By Anna Thayer

Been a while since I’ve written a post – returning to work after maternity leave will do that to you! – but part of it can also be explained by what I’ve been watching on Netflix: Stargate: Universe.

For context, you need to know that I loved Stargate; SG-1 began broadcasting when I was in my early teens, and I was (and remain) a devotee of both the story and the story-telling. Okay, the first two seasons are a little hit and miss, but as the series grew it was plain that this was wholesome storytelling, in so far as it delighted in the personalities and quirks of its protagonists, was able to paint against a grand canvas, but didn’t take itself so seriously that it couldn’t explore itself through the lens of the parodic. The series was a winning mix of character driven story telling, with humour, compassion and challenge, with a good dose of sci-fi. Perhaps, as Christopher Judge (Teal’c) said in a recent interview, the series wouldn’t be made today – but there’s real charm and quality to it. Much the same can be said for its spin-off, Stargate Atlantis – which I also enjoyed immensely. In fact, I love the series so much that when I first applied to Cambridge it was to read – you guessed it – Egyptology.

You can imagine how excited I and my fellow Gatephiles were in 2009 when Universe was first broadcast – we were looking forward to more of the same (even if we were expecting rather better CGI). It’s not what we got.

Judging by the way the ratings figures look, I stuck it out longer than many. But I didn’t last. Just five episodes into the 2009 run, I gave up. To me, it just wasn’t Stargate.

Fast-forward to 2016. I’ve been rewatching SG-1 while subjecting my husband to this formative part of my adolescence, and come across SG:U. I’m still routinely stuck on the sofa nursing a baby in the evenings, so I decide to give it a go – for completeness’ sake.

The short of it is that 7 years’ absence has given me the ability to see the series for what it is. Criticised by many as too much like a soap opera or masquerading as the revamped Battlestar Galactica, Universe is dark, gritty, more interpersonal than interplanetary (especially in its first season). It’s a story about ‘the wrong people’ – in the wrong place and at the wrong time to boot. It’s difficult to really empathise with any of the characters because, with the possible exception of Eli Wallace, they are all flawed, broken, or outright self-serving people. Even when, like the O’Neill’s, Carters, MacKays and Weirs of the preceding shows, they are strong, cunning, intelligent or diplomatic, it comes at a price, and 11th-hour plans never come off without a hitch. Nobody has plot armour.

It was a bold – and intentional – step on the part of the writers and producers. And it was in many ways the death of the franchise. But with the benefit of emotional distance, it’s clear to me that while SG:U is not really ‘Stargate’, it still in many ways exemplifies good, character driven story telling – which was, after all, what really made its predecessors.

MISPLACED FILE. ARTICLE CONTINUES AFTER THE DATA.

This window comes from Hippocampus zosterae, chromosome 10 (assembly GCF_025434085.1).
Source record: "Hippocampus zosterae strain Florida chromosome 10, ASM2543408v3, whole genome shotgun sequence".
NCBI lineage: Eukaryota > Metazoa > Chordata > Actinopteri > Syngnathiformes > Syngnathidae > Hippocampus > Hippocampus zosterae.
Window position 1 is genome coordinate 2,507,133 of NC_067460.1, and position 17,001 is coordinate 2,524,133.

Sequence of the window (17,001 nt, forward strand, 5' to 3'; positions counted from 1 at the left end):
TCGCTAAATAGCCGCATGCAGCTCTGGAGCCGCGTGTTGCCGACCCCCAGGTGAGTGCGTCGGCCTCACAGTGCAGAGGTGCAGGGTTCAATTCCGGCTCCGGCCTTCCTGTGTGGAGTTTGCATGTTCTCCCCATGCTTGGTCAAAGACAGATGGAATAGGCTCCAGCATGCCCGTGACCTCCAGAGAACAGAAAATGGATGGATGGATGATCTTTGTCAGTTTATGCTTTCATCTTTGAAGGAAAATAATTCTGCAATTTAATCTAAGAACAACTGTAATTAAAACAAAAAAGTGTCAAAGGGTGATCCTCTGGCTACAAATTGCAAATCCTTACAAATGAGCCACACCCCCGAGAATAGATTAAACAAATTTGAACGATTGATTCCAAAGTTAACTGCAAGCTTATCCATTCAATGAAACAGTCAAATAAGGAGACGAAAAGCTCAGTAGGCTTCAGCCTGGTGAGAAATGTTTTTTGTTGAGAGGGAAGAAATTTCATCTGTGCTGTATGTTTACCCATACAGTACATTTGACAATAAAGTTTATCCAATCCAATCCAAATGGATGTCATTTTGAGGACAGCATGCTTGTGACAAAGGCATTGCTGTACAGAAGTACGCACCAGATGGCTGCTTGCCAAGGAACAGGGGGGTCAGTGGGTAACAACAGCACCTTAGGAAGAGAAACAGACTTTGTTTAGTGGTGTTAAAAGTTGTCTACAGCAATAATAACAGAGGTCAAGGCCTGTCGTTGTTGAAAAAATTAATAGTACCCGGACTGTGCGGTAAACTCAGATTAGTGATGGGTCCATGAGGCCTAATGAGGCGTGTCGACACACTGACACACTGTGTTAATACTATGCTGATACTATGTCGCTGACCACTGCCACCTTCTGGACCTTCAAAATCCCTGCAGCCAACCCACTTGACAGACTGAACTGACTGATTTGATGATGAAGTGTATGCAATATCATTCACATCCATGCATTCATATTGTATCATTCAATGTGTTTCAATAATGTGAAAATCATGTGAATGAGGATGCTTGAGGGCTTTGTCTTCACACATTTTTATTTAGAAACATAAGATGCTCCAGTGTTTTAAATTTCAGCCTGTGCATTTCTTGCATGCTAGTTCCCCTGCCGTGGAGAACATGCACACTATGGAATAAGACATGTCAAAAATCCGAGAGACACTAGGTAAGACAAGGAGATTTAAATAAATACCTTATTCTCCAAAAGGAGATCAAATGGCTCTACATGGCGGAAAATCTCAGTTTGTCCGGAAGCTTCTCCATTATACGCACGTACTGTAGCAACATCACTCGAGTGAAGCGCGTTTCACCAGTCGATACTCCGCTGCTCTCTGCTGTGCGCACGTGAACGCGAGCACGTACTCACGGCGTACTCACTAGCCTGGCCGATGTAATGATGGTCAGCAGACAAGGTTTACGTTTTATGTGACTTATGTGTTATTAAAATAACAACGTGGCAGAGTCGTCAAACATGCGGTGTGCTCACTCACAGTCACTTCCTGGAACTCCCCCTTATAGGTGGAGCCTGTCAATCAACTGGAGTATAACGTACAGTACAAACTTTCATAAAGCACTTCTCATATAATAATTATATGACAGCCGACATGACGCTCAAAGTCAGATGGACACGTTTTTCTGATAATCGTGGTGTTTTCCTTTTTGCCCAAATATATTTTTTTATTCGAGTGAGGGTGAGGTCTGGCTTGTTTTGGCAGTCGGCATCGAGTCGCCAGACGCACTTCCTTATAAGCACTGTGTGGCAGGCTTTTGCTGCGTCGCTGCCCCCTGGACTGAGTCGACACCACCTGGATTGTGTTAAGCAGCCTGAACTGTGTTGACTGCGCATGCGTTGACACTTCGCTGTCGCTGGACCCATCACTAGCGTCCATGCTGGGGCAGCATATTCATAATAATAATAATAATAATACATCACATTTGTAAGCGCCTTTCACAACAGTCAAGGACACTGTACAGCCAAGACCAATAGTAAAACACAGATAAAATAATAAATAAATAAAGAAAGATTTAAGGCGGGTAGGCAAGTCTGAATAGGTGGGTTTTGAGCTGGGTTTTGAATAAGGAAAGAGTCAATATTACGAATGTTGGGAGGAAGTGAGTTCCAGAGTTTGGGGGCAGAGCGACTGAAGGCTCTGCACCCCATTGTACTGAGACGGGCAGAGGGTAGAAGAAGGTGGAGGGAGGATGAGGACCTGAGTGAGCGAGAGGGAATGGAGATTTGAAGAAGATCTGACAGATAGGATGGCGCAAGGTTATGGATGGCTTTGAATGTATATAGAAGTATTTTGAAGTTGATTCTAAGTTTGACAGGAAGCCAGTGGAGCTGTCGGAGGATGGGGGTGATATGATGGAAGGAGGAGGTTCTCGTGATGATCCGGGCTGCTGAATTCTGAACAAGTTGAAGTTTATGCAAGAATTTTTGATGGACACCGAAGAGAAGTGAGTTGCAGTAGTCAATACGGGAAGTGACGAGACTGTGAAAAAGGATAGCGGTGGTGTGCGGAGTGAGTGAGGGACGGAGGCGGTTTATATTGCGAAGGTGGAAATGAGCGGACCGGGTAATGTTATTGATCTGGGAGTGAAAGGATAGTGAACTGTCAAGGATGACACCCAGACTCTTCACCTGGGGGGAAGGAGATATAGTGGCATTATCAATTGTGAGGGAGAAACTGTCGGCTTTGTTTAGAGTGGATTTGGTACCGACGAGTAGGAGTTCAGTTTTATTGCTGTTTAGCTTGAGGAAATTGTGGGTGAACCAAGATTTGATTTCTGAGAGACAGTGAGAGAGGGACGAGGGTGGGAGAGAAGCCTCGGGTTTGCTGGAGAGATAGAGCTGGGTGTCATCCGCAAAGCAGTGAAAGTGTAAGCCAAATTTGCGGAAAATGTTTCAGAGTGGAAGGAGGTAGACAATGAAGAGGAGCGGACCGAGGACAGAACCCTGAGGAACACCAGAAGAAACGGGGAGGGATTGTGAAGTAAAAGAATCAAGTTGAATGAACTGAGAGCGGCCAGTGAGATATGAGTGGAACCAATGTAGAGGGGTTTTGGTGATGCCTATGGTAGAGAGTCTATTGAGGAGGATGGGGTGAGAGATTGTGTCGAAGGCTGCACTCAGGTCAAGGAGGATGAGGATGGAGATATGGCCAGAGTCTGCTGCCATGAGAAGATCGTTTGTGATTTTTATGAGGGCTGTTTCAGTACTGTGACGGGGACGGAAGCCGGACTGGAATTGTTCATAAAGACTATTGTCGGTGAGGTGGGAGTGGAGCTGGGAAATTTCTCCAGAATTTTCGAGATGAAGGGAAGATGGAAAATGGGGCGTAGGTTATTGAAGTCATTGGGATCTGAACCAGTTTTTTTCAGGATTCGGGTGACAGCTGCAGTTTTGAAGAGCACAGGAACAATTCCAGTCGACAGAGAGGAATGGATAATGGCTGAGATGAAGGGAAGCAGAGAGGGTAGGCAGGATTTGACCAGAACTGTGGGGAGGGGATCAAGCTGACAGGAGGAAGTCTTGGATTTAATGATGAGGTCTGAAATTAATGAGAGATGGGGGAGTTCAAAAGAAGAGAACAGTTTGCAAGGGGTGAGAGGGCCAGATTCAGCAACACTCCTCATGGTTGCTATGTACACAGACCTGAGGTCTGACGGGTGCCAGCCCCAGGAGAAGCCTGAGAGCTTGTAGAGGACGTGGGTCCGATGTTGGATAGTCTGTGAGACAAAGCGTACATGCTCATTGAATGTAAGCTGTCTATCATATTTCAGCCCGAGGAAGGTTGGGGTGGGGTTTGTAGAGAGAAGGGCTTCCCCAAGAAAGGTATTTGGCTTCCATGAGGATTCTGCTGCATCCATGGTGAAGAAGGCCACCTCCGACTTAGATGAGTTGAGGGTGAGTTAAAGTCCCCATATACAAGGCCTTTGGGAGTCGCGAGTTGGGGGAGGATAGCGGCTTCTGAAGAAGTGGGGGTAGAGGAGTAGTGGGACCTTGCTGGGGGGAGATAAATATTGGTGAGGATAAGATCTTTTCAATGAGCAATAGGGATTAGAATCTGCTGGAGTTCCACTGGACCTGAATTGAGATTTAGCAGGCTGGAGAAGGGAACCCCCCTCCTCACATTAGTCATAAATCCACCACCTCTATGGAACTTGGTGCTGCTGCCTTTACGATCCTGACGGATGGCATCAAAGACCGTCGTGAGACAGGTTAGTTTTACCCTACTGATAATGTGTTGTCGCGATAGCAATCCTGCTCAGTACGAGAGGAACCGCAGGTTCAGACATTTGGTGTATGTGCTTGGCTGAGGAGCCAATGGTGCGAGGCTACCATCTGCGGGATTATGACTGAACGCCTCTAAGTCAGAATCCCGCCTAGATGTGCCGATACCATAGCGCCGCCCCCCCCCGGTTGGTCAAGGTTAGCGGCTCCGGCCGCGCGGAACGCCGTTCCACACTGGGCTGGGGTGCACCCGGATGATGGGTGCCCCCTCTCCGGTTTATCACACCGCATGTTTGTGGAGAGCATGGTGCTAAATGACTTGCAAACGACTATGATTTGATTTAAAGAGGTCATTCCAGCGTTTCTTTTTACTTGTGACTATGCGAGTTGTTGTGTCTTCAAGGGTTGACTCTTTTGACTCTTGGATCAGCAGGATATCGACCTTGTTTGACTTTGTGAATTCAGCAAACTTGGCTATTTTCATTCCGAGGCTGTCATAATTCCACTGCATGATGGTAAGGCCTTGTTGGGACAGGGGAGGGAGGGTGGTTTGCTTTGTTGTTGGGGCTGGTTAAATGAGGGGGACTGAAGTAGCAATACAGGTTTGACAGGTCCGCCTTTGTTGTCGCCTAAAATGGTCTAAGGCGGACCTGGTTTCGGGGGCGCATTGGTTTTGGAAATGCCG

I felt like it was a third of the way into the second season before Universe really found its feet, by which point its cancellation had been sealed – just as the series started to explore a little more of its inherent sci-fi story hooks. By the time I reached the closing shots of the final episode, I was close to tears. I had genuinely come to care about these characters, and wished that I had just a little more time with them.

The entombment of Destiny‘s crew in stasis and the uncertainty of Eli’s fate is poignantly metaphoric of the fate of the franchise and its fans. Like many of the latter, I feel betrayed by the impending Stargate reboot, which intends to make almost 20 years of wormhole travel worth much less than one of the parallel universes in the quantum mirror. The eradication from canon of these series feels like the equivalent of hurling the toys (and soother, and muslin, and bottle) from the pram in a maelstrom of intellectual property fury. It is, to put it bluntly, not cool.

I have no doubt that the rebooted Stargate movie trilogy will look impressive, or that it will amass vital dollars in theatres. It will probably even accrue a new generation of fans who dream of aliens amid the pyramids of Giza. But, Emmerich and co, here’s the snag: 20 years of storytelling doesn’t just disappear because you will it to. And, when all is said and done, I rather suspect that the new fans will go back to the television series; and that the box sets of SG-1, Atlantis, and even Universe will be highly tradeable commodities on eBay long after the collector’s extended rebooted Stargate Trilogy edition drops down to £2.99 and free postage.

Anna Thayer is a teacher by day, writer by night, and mum all of the time. She is the author of the fantasy trilogy ‘The Knight of Eldaran’ and coauthor with Peter Gladwin of ‘Out of the Darkest Place’ (both published by Lion Hudson). In addition, she has done spells as an editor (PortalEditions’ book ‘Doors in the Air: C. S. Lewis and the Imaginative World’), an operetta librettist (on Nick Planas’ ‘Marionette’) and lectures frequently on the works of Tolkien. Unsurprisingly, she teaches English. She is married to a wonderful Canadian and has two small children. Find out more about Anna’s work on her sister site: and follow her on Twitter: @AnnaThayer8.